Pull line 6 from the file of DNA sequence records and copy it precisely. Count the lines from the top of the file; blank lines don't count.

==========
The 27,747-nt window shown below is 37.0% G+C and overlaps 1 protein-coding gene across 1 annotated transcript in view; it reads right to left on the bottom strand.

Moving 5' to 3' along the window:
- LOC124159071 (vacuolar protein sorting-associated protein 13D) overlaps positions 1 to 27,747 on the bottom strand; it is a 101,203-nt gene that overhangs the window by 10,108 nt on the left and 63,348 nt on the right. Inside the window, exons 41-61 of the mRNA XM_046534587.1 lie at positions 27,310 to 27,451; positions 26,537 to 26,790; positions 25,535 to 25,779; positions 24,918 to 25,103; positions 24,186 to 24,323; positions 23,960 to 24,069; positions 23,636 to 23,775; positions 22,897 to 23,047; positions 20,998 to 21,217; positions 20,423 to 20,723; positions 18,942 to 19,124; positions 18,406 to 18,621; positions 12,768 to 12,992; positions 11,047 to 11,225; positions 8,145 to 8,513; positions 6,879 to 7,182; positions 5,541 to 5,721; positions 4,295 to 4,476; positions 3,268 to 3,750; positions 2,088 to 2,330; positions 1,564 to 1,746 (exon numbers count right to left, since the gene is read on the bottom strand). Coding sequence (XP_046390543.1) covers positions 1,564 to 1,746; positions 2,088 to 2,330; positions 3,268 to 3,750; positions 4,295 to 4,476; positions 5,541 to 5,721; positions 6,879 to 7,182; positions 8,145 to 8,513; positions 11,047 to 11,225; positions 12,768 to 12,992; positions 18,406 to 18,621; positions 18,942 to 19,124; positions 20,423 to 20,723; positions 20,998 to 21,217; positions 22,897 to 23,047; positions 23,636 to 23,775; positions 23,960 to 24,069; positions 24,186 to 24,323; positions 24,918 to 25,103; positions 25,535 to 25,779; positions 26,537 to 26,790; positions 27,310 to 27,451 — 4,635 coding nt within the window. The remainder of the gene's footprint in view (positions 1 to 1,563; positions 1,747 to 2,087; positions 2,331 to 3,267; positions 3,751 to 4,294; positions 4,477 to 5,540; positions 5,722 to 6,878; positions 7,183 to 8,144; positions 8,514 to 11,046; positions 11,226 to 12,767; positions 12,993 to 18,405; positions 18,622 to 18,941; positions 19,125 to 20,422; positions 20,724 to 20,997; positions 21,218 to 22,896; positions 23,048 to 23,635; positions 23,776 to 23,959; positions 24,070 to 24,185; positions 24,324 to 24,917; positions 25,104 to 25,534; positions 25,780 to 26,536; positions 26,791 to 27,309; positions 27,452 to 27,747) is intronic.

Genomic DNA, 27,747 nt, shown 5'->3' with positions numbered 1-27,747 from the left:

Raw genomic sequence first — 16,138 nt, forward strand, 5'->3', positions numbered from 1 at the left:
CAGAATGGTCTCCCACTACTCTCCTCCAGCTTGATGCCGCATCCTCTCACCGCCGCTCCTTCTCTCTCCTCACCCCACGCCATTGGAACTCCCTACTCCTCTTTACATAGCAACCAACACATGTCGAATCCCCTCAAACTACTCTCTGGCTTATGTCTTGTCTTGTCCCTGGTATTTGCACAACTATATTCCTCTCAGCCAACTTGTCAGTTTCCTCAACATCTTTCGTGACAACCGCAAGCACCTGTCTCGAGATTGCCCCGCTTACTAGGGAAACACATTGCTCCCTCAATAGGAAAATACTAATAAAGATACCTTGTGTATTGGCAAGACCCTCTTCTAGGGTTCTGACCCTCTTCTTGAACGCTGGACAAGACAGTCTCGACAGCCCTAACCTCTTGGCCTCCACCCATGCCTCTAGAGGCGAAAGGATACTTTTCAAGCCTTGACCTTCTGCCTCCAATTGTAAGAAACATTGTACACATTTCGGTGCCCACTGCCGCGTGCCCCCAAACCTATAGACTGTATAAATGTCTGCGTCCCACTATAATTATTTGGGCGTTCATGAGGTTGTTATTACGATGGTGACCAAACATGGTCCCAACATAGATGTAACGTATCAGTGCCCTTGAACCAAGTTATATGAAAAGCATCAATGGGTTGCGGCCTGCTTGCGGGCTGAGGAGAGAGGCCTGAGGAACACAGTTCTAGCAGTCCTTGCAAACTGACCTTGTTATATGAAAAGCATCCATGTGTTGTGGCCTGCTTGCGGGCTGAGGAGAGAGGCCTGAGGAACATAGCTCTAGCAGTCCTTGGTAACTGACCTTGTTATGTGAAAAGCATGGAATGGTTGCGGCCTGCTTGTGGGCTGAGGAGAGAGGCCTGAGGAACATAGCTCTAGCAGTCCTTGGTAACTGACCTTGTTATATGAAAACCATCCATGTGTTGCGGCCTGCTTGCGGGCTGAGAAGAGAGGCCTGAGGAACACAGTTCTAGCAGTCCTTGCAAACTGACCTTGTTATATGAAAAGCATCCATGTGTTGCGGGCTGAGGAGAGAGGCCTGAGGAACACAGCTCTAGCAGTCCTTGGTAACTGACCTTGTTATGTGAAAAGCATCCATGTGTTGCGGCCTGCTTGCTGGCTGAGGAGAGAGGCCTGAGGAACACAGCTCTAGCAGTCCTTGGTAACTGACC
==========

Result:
CAGAATGGTCTCCCACTACTCTCCTCCAGCTTGATGCCGCATCCTCTCACCGCCGCTCCTTCTCTCTCCTCACCCCACGCCATTGGAACTCCCTACTCCTCTTTACATAGCAACCAACACATGTCGAATCCCCTCAAACTACTCTCTGGCTTATGTCTTGTCTTGTCCCTGGTATTTGCACAACTATATTCCTCTCAGCCAACTTGTCAGTTTCCTCAACATCTTTCGTGACAACCGCAAGCACCTGTCTCGAGATTGCCCCGCTTACTAGGGAAACACATTGCTCCCTCAATAGGAAAATACTAATAAAGATACCTTGTGTATTGGCAAGACCCTCTTCTAGGGTTCTGACCCTCTTCTTGAACGCTGGACAAGACAGTCTCGACAGCCCTAACCTCTTGGCCTCCACCCATGCCTCTAGAGGCGAAAGGATACTTTTCAAGCCTTGACCTTCTGCCTCCAATTGTAAGAAACATTGTACACATTTCGGTGCCCACTGCCGCGTGCCCCCAAACCTATAGACTGTATAAATGTCTGCGTCCCACTATAATTATTTGGGCGTTCATGAGGTTGTTATTACGATGGTGACCAAACATGGTCCCAACATAGATGTAACGTATCAGTGCCCTTGAACCAAGTTATATGAAAAGCATCAATGGGTTGCGGCCTGCTTGCGGGCTGAGGAGAGAGGCCTGAGGAACACAGTTCTAGCAGTCCTTGCAAACTGACCTTGTTATATGAAAAGCATCCATGTGTTGTGGCCTGCTTGCGGGCTGAGGAGAGAGGCCTGAGGAACATAGCTCTAGCAGTCCTTGGTAACTGACCTTGTTATGTGAAAAGCATGGAATGGTTGCGGCCTGCTTGTGGGCTGAGGAGAGAGGCCTGAGGAACATAGCTCTAGCAGTCCTTGGTAACTGACCTTGTTATATGAAAACCATCCATGTGTTGCGGCCTGCTTGCGGGCTGAGAAGAGAGGCCTGAGGAACACAGTTCTAGCAGTCCTTGCAAACTGACCTTGTTATATGAAAAGCATCCATGTGTTGCGGGCTGAGGAGAGAGGCCTGAGGAACACAGCTCTAGCAGTCCTTGGTAACTGACCTTGTTATGTGAAAAGCATCCATGTGTTGCGGCCTGCTTGCTGGCTGAGGAGAGAGGCCTGAGGAACACAGCTCTAGCAGTCCTTGGTAACTGACC